This is the first reported prospective cohort study of children with malacia disorders that has quantified malacia lesions and used validated illness outcome measures of respiratory illness profiles. The risk of respiratory illnesses in the malacia group was twice that of the control group. When compared to control subjects, the severity of illness was 66% higher at the initial presentation of illness, while a significant cough score was four times more likely and a cough that disrupted or stopped daily activities during the first 2 weeks of illness was seven times more likely. In addition, there was a trend for children with malacia to have a slower recovery from illness. However, neither the malacia site nor the severity of the lesions appeared to exert any dose effects on rates, risks, and severity of illness within the illness profiles.
It has long been suspected, but never studied, that children with airway lesions have increased respiratory illness and morbidity. We found an elevated likelihood of respiratory illness in the malacia group, which suggests that there may have been some predisposition to illness. We have recently shown that although there is a tendency for malacia sites to improve in size over time, there was a significant minority in whom lesions worsened or new lesions appeared. Marchant et al have also shown that children with protracted bacterial bronchitis often have malacia. While reduced cough clearance of mucus might be implicated as a potential mechanism for this increased risk of infection, Grissell et al have recently shown that some children with protracted bacterial bronchitis have reduced toll-like receptor 4 and substance P gene expression, thus raising the possibility of other genetic expression mechanisms for such problems. Furthermore, it raises the possibility of the presence of an additional coexistent local immunity disorder in malacia disorders healed with preparations of My Canadian Pharmacy.
A total of 116 children (77 male) including 81 with malacia (57 male) were enrolled into the study. The median age of the entire study group was 2.1 years (minimum age, 0.2 years; maximum age, 17.3 years), while that of the malacia group (n = 81) was 1.9 years (minimum age, 0.2 years; maximum age, 12.4 years) and that of the control group (n = 35) was 3.8 years (minimum age, 0.2 years; maximum age, 17.3 years; p = 0.01). Although the control group was significantly older, these differences were lost when the group was stratified into age groups (p = 0.09). There were no gender differences between the groups (p = 0.17). The age and gender distribution demographics of the children (< 2 years, 2 to 3 years, and > 4 years) are presented in Table 1.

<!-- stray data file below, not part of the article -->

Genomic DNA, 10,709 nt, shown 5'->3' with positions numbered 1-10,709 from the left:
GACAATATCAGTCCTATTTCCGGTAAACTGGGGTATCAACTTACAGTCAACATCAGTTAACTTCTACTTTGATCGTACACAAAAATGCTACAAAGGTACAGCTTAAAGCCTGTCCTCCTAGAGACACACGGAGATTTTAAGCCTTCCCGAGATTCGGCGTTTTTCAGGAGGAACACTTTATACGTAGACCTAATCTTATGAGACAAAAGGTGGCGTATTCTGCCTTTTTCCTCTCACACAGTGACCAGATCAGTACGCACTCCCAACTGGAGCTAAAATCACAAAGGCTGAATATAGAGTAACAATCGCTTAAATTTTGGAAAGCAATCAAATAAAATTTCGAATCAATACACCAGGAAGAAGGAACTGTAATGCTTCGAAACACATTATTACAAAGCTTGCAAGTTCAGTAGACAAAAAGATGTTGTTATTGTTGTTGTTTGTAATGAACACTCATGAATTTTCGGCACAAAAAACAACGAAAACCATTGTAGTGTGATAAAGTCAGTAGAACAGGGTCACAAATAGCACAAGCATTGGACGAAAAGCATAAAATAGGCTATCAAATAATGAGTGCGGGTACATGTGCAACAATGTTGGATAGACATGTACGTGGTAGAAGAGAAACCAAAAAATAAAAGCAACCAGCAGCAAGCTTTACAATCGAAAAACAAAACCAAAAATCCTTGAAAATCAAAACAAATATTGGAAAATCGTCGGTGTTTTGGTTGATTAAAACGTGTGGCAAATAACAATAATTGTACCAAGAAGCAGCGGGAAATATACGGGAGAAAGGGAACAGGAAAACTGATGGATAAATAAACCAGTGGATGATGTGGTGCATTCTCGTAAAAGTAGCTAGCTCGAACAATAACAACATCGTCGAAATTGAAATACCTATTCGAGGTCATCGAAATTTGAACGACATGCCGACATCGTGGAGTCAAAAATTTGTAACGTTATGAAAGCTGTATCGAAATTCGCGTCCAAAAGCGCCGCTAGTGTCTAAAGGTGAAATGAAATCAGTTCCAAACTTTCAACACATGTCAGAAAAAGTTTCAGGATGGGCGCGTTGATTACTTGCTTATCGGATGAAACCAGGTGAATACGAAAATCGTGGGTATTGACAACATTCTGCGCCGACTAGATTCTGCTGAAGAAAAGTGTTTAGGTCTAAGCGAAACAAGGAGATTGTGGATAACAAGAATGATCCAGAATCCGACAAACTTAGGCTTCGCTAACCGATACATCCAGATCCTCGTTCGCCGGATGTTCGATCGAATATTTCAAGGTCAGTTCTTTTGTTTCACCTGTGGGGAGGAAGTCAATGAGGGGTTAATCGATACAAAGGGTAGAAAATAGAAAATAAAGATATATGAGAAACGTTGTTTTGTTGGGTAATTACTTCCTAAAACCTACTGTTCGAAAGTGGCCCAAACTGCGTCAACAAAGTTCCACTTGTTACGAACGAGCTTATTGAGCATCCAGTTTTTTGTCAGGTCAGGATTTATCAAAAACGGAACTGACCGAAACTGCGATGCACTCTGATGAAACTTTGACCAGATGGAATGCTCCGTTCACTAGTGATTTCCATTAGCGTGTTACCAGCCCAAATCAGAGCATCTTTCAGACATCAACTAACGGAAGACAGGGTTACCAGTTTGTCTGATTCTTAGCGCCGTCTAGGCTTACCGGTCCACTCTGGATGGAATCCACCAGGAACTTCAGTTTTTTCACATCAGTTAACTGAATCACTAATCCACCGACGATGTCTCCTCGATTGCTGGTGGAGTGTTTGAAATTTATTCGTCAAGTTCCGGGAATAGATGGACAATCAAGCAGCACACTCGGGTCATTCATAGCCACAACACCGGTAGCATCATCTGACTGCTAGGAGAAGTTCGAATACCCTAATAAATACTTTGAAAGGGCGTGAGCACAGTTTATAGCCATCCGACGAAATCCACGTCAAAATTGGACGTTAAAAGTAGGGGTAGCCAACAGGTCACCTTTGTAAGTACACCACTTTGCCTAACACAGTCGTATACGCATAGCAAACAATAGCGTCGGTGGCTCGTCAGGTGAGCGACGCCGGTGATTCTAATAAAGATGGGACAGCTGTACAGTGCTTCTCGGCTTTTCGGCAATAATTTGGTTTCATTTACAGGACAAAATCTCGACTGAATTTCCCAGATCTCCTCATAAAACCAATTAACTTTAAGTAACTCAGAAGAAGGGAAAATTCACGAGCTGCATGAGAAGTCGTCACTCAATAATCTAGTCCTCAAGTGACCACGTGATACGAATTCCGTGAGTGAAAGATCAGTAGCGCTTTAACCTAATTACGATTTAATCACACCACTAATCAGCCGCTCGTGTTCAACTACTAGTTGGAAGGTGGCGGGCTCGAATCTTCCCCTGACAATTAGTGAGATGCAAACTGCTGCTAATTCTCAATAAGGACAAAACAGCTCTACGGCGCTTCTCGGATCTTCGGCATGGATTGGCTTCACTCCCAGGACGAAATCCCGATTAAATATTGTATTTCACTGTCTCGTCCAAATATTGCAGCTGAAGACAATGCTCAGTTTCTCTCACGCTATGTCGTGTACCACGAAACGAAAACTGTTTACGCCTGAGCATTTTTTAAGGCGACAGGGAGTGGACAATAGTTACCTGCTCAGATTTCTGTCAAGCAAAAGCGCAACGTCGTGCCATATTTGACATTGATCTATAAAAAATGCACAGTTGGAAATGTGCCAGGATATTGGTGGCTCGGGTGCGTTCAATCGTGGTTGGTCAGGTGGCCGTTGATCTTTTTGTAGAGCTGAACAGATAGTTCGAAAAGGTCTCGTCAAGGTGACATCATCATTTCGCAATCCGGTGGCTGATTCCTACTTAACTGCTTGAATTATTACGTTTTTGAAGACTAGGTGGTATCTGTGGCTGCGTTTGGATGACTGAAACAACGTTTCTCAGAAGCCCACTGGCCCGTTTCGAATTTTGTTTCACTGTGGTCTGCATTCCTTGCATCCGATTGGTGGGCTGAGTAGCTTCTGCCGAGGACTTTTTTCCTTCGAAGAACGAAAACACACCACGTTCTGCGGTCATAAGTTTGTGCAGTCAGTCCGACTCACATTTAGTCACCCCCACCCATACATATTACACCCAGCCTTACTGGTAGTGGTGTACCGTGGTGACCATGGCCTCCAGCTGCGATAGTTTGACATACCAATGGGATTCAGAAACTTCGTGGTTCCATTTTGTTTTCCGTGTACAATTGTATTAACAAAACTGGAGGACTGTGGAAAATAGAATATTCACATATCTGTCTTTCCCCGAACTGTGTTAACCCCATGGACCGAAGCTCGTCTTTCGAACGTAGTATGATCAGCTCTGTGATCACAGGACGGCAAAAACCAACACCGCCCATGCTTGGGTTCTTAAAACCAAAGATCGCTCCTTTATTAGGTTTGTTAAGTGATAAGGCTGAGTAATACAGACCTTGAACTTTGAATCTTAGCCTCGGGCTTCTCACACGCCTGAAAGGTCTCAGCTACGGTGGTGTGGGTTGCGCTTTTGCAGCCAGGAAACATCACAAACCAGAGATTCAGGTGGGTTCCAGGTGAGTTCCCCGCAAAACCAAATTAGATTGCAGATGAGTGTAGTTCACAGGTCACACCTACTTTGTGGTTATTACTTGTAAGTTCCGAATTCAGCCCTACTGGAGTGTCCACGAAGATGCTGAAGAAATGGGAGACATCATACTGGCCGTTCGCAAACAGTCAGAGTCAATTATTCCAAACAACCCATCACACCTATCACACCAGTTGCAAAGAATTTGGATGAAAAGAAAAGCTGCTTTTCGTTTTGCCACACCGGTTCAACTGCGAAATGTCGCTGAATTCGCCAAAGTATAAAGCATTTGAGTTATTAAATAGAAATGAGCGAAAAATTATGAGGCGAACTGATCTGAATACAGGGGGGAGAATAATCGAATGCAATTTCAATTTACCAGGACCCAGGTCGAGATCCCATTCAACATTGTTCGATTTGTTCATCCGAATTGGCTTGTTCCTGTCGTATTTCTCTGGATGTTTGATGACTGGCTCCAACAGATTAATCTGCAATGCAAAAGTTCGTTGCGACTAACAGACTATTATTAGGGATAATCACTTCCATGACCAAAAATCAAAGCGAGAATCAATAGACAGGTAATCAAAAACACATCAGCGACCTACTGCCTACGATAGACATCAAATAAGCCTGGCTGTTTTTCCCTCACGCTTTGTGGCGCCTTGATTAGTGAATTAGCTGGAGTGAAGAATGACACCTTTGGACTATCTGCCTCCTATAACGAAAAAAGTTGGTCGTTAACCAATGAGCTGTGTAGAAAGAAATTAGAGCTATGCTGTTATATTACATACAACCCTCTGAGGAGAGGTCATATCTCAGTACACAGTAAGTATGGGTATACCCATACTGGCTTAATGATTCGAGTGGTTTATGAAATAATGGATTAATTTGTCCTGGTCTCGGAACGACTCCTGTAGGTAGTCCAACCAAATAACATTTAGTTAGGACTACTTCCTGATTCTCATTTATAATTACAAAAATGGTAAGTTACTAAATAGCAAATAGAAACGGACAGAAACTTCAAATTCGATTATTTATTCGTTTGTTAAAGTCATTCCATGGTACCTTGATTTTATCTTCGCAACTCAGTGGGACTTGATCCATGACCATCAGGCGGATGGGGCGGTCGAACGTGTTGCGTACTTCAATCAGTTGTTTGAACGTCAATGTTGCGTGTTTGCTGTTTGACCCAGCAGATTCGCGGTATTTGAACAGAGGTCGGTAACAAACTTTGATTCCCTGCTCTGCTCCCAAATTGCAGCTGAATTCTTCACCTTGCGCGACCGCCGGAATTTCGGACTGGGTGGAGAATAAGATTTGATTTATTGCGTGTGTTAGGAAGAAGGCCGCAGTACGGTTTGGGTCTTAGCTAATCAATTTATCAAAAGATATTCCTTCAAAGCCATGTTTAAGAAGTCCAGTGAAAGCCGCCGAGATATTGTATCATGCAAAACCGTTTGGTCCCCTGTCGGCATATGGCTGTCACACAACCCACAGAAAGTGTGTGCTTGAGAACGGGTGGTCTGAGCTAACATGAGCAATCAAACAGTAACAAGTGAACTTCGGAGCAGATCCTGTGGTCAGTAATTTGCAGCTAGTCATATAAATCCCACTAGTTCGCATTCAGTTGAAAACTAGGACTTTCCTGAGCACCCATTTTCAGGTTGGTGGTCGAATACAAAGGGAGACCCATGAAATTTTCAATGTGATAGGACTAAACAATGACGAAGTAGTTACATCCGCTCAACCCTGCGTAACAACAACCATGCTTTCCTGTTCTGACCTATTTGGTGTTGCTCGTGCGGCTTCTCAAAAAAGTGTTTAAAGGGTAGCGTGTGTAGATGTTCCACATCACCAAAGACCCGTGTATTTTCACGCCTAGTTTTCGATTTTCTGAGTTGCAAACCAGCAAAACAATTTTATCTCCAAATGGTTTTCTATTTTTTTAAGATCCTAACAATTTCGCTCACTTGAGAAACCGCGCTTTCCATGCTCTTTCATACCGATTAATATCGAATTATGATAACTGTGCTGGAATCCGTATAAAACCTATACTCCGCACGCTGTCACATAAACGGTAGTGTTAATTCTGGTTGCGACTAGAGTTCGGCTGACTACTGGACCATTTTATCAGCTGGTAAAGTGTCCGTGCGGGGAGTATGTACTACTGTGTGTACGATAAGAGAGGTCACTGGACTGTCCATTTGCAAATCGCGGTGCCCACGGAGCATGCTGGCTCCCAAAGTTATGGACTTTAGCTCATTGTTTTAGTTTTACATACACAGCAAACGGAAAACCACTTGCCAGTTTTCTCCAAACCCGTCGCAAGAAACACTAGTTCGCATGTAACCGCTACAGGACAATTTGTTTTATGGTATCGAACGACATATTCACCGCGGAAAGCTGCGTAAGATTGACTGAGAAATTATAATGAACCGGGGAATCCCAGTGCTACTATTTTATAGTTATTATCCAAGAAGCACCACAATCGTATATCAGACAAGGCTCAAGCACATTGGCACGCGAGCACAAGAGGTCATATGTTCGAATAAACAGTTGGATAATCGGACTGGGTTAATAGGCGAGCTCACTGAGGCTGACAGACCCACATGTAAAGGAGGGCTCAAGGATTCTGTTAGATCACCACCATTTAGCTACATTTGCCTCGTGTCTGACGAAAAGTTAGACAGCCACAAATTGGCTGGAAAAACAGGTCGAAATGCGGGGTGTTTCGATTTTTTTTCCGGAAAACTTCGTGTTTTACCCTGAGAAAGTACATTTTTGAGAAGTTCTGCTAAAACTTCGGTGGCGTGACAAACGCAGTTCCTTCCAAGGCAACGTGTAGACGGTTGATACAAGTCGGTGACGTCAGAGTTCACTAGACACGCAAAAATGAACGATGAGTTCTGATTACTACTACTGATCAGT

Description of Malacia Group
Patients in the malacia subgroups TM, TBM, and BM had similar gender, age, age distributions, and body mass index characteristics. There were no significant differences among any of the subgroups, as shown in Table 2. The median (min, max) areas of the tracheomalacia lesions in the TBM group were significantly smaller than isolated TM at 20.8 mm2 (minimum area, 6.2 mm2; maximum area, 39.8 mm2) and 18.8 mm2 (minimum area, 5.1 mm2; maximum area, 27.5 mm2; p = 0.05), respectively, while the BM sites were larger in the TBM groups than in the isolated BM sites at 14.2 mm2 (minimum area, 0 mm2; maximum area, 32.7 mm2) and 8.6 mm2 (minimum area, 3.9 mm2; maximum area, 22.6 mm2; p = 0.04), respectively. The cricoid sizes were not significantly different (p = 0.30), but the TM-ACR and BM-ACR tertiles were significantly smaller in the isolated TM site (p = 0.005) and BM site (p = 0.05) compared with those in the TBM site. Treat your diseases with My Canadian Pharmacy.
Tracheobronchomalacia (TBM) disorders in children have long been associated with a spectrum of respiratory illnesses that range from life-threatening conditions to chronic cough and wheeze conditions. However, the spectrum of illness profiles (ie, symptoms, frequency, and severity of respiratory illness) associated with airway disorders has never been studied in an objectively defined and prospective way.
Validated pediatric tools for measuring the severity and impact of acute respiratory illnesses (ARIs) on the daily function of the child are limited. The Canadian Acute Respiratory Illness and Flu Scale (CARIFS), and the verbal descriptive score of cough by Chang et al and its impact on function are but two of very few validated instruments that deal with illness severity. We thus chose these instruments to prospectively evaluate the respiratory illness (http://www.disabled-world.com/health/respiratory/) severity profile of children with malacia disorders.
Another issue not yet studied is the relationship of symptoms and illness to the severity of the lesions in terms of cross-sectional area loss because the measurement of airway areas is not simple, and there are flaws in the reported methods. We developed a method of measuring the cross-sectional area of the airway and established the relevance of the cricoid as a reference point by defining the airway site/ cricoid ratio (ACR).
In this study, we quantified and classified the site of airway malacia lesions in a cohort of children. We then prospectively followed up these children and control subjects for 12 months to define their respiratory illness profiles, ARI severity, and impact on function. Our aim was to prospectively examine the relationship between the site and size of lesions with their respiratory symptoms and illness frequency. We hypothesized that these illness profiles would directly relate to the site, size, or severity of lesions.